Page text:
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Search Results to Susan L Swain PhD

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CD4 T cell memory. We can generate in vitro CD4 T cells that are for all extents and purposes identical to the memory CD4 T cells observed in vivo. In situ memory CD4 T cells persist at very low frequency and in most instances it is difficult to analyze them thoroughly using tetramer or multimer reagents both because of their low frequency and the relatively low specific affinity of the Class II reagents for the TcR. Being able to generate “recent” memory cells in vitro gives us the opportunity to analyze in detail the mechanisms by which memory CD4 T cells may contribute to secondary immunity and immune protection. Once identified. will determine if particular pathways are relevant in situ. We have discovered that memory CD4 T cells are superior in protection to those from the primary response and that they display pleitropic functions that have not been previously identified.

Cytotoxic CD4 Effectors. One unexpected function of CD4 T cells we identified is robust, perforin-dependent cytotoxic activity (7, 16). Cytotoxic activity by CD4 T cells has been reported in response to several infections, but its significance has not heretofore been established. We find that “Th1 polarized” CD4 effectors and more relevantly the CD4 effectors found in the lung following influenza infection, are able to kill infected or peptide-pulsed Class II-bearing targets and we find that this perforin dependent activity can work together with antibody to provide protection against lethal influenza challenge in otherwise unprimed mice (17). We also will determine when memory CD4 T cells re-express cytotoxic activity following in vivo challenge and how cytotoxic killing contributes to the memory cell mediated protection. We want to analyze how the program of cytotoxicity is induced in these “ThCTL”.

Memory CD4 Cells Enhance an Innate Response. Memory cells can act by becoming secondary effectors but they are best characterized by their ability respond rapidly even to low antigen doses, by producing cytokines and chemokines and it is assumed that these initial abilities are key to memory cell activity. However this assumption has not been directly demonstrated and the mechanisms involved and how they might contribute to immunity have not been elucidated. We find that restimulation of memory CD4 T cells leads to a markedly enhanced early innate response to influenza infection both in the lung and systemically (17). This response peaks 2-3 days after infection and is transient. We see enhanced production of IL-6 locally and systemically and enhanced production a broad spectrum of innate inflammatory mediators in the lung. We hope to determine in detail the pathways leading to optimum memory T cell-induced innate responses. We suggest a concurrent activation of CD4 memory cells may be an effective adjuvant for vaccination and will be testing this hypothesis as well as mechanisms that lead to viral control over the next couple of years.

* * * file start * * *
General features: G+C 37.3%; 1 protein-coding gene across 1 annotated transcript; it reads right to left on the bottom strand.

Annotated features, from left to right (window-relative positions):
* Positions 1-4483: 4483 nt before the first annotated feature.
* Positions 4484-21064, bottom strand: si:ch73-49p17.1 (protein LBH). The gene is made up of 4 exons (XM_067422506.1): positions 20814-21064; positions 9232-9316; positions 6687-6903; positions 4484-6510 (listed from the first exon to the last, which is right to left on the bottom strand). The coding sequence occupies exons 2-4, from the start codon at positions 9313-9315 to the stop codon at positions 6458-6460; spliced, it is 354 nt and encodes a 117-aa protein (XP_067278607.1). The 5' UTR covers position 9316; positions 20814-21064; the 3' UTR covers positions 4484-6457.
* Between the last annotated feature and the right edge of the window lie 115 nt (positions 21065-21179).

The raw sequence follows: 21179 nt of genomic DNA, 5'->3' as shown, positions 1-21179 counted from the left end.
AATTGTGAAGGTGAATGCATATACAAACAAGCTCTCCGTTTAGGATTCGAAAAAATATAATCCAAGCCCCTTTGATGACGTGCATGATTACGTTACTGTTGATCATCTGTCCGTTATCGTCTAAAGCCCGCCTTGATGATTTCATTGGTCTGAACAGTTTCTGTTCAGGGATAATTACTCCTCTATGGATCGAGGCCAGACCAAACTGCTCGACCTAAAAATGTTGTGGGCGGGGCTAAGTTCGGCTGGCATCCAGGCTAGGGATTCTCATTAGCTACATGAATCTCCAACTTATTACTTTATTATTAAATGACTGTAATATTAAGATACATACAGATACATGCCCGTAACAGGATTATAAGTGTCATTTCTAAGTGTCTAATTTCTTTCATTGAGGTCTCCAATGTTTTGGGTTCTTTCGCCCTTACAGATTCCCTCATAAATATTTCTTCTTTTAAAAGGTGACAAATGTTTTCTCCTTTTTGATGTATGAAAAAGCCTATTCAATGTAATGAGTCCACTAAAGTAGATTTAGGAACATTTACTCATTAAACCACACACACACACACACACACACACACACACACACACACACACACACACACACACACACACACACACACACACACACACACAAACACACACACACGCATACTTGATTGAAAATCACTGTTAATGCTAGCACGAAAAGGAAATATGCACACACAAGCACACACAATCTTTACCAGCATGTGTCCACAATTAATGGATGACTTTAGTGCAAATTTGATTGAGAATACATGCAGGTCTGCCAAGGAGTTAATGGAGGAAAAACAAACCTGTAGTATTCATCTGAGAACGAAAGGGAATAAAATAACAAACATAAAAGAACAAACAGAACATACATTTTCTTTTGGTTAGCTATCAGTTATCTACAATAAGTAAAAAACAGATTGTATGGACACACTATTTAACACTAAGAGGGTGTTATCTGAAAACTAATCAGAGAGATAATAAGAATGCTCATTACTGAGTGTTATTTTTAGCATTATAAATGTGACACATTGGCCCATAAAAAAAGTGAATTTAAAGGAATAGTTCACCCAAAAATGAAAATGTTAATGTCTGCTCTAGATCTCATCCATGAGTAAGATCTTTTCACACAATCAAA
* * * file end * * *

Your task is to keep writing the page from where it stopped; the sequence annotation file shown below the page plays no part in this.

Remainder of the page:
Aging and Immunity: The study of the impact of aging on CD4 T cell function at the naïve and memory stages has lead us to better understanding of fundamental aspects of T cell behavior in addition to providing important information about what vaccine approaches are most likely to be successful for the aged.

Nature of CD4 Aging “Defects”. We have identified multiple levels at which aged naïve CD4 T cells are defective including initial early response to TcR triggering, IL-2 production, expansion and effector generation. The defects in helper function and in the 20 response of memory cells generated from aged naïve CD4 T cells are particularly dramatic. In recent studies we have recapitulated memory age-associated defects in recently generated memory cells in vitro (23). In vitro aged memory cells are markedly defective in production of particular cytokines, IL-4, IL-5 and IL-2, while others are little affected (IFNg, IL-10, TNF), suggesting the aging “defect” may be restricted to loss of potential to make certain CD4 T cell subsets, such as those responsible for help to B cells .We will pursue this hypothesis both in vitro and in vivo.

We have found that aged naïve CD4 T cells are in fact longer-lived than their naïve counterparts (23). We find that reduced expression of Bim, a proapoptotic protein, is responsible for this increase in lifespan and that the increase in lifespan is required for the development of aging defects. We are now investigating the factors that regulate Bim expression.

Enhancement by Inflammatory Cytokines. We have shown that the defective effector generation responses of naïve CD4 T cells from aged animals can be overcome by IL-2 and by proinflammatory cytokines, in particular a mix of IL-1, IL-6 and TNF (20,21). We want to determine the extent to which the inflammatory cytokines can reverse the heritable aging defects and restore functional memory generation. We have developed in vitro models to test the generation of effectors and memory. In these models we are evaluating TLR agonists for their ability to restore aged naïve CD4 responses to peptide-pulsed derived dendritic cells (DC). Pre-incubation of DC with many TLR agonists, enhances expansion of the responding aged naïve CD4 T cells via a mechanism dependent on IL-6 that acts in part by increasing survival of the developing effector population. We plan to use this model to identify the extent of the rescue and what pathways and mechanisms contribute with the ultimate goal of evaluating whether specific TLR stimulation or stimulation of specific pathways might improve the response of the elderly to vaccines. We want to see if we can reproduce this model with human naïve CD4 T cells and DC derived from peripheral blood and if TLR agonists can also enhance those responses.

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